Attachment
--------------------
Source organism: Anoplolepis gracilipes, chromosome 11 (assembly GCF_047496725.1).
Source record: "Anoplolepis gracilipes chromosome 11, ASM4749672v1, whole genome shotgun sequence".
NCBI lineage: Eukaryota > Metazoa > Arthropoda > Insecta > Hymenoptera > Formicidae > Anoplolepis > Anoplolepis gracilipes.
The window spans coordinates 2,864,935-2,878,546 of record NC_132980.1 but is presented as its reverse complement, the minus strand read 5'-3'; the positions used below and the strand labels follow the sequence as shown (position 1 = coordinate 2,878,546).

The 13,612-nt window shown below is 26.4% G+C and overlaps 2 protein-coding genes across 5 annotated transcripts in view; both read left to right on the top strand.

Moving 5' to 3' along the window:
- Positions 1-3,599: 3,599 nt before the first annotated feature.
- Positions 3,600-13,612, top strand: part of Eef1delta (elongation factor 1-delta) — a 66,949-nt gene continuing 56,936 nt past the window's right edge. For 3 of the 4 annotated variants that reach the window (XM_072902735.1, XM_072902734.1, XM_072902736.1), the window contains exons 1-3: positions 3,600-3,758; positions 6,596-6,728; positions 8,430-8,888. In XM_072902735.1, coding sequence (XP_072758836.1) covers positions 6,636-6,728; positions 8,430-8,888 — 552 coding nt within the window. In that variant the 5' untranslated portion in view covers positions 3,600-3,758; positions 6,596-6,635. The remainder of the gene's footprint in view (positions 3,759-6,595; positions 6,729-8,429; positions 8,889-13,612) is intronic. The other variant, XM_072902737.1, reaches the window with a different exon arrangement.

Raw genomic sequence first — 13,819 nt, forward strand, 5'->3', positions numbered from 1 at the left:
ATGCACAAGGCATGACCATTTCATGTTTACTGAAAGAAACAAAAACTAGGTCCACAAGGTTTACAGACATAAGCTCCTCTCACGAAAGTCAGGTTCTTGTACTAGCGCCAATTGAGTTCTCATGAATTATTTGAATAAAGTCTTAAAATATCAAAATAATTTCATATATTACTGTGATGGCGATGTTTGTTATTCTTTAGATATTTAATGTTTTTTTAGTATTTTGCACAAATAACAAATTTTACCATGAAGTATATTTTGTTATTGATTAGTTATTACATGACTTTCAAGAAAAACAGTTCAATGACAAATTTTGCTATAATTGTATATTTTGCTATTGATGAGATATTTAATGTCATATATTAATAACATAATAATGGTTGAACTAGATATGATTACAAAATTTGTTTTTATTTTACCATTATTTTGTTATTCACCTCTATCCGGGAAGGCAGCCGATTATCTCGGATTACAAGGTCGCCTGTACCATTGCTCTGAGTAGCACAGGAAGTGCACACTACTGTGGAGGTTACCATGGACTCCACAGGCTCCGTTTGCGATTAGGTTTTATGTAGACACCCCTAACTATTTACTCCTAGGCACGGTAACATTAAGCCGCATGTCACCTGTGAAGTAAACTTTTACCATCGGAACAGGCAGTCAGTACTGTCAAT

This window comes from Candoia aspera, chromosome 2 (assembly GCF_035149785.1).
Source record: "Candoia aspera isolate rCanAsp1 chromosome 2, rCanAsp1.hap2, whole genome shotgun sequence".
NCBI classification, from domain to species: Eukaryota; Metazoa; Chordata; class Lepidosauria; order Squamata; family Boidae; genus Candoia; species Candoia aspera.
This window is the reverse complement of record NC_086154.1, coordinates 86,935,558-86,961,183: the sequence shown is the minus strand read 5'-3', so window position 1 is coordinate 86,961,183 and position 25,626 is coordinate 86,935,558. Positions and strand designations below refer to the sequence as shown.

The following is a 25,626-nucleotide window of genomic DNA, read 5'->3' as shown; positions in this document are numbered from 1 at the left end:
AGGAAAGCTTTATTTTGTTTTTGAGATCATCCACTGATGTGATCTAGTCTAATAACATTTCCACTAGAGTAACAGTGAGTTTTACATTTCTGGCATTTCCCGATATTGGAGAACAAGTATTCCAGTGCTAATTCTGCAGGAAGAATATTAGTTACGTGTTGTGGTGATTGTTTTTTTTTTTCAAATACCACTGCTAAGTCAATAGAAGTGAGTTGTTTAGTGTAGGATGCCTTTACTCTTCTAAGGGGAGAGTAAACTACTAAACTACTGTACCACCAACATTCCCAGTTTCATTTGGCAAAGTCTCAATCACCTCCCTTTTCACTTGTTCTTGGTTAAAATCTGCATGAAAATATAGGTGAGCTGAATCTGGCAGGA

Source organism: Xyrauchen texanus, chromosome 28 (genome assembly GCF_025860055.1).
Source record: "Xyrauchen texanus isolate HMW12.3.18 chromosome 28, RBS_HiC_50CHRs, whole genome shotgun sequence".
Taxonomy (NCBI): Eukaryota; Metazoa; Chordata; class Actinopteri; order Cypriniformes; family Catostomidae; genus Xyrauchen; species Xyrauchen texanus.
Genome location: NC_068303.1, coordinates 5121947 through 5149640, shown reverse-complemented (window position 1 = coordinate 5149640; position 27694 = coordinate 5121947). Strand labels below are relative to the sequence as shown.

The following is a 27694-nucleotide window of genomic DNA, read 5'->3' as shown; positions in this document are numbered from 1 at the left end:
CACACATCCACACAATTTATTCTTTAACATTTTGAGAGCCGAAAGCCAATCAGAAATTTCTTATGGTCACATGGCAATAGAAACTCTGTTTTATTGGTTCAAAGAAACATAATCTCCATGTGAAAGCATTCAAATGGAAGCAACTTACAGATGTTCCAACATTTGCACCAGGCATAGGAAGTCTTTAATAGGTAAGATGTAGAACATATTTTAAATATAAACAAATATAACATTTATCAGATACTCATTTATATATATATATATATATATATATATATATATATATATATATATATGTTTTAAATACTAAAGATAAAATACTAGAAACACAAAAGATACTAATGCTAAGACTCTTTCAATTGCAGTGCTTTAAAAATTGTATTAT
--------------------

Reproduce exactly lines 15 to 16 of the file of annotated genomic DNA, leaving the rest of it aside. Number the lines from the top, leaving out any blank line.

The following is a 25,626-nucleotide window of genomic DNA, read 5'->3' as shown; positions in this document are numbered from 1 at the left end:
AGGAAAGCTTTATTTTGTTTTTGAGATCATCCACTGATGTGATCTAGTCTAATAACATTTCCACTAGAGTAACAGTGAGTTTTACATTTCTGGCATTTCCCGATATTGGAGAACAAGTATTCCAGTGCTAATTCTGCAGGAAGAATATTAGTTACGTGTTGTGGTGATTGTTTTTTTTTTTCAAATACCACTGCTAAGTCAATAGAAGTGAGTTGTTTAGTGTAGGATGCCTTTACTCTTCTAAGGGGAGAGTAAACTACTAAACTACTGTACCACCAACATTCCCAGTTTCATTTGGCAAAGTCTCAATCACCTCCCTTTTCACTTGTTCTTGGTTAAAATCTGCATGAAAATATAGGTGAGCTGAATCTGGCAGGA